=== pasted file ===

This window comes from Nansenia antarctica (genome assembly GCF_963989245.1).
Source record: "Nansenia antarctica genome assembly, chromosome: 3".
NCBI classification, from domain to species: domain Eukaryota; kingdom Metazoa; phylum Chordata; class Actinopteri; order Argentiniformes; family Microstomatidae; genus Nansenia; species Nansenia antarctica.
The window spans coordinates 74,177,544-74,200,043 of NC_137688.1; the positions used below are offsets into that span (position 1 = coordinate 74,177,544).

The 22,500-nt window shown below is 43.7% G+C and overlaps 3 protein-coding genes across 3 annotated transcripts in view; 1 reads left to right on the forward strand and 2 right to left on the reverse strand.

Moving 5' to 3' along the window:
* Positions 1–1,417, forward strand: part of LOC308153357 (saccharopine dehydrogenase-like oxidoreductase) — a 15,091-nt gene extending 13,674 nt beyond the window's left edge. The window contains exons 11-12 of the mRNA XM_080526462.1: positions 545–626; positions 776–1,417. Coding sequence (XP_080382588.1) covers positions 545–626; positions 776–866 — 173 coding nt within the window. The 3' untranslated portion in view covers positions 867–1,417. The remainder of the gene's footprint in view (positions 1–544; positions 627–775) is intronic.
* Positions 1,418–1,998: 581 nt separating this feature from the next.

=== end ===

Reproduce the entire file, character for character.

This window comes from Nansenia antarctica (genome assembly GCF_963989245.1).
Source record: "Nansenia antarctica genome assembly, chromosome: 3".
NCBI classification, from domain to species: domain Eukaryota; kingdom Metazoa; phylum Chordata; class Actinopteri; order Argentiniformes; family Microstomatidae; genus Nansenia; species Nansenia antarctica.
The window spans coordinates 74,177,544-74,200,043 of NC_137688.1; the positions used below are offsets into that span (position 1 = coordinate 74,177,544).

The 22,500-nt window shown below is 43.7% G+C and overlaps 3 protein-coding genes across 3 annotated transcripts in view; 1 reads left to right on the forward strand and 2 right to left on the reverse strand.

Moving 5' to 3' along the window:
* Positions 1–1,417, forward strand: part of LOC308153357 (saccharopine dehydrogenase-like oxidoreductase) — a 15,091-nt gene extending 13,674 nt beyond the window's left edge. The window contains exons 11-12 of the mRNA XM_080526462.1: positions 545–626; positions 776–1,417. Coding sequence (XP_080382588.1) covers positions 545–626; positions 776–866 — 173 coding nt within the window. The 3' untranslated portion in view covers positions 867–1,417. The remainder of the gene's footprint in view (positions 1–544; positions 627–775) is intronic.
* Positions 1,418–1,998: 581 nt separating this feature from the next.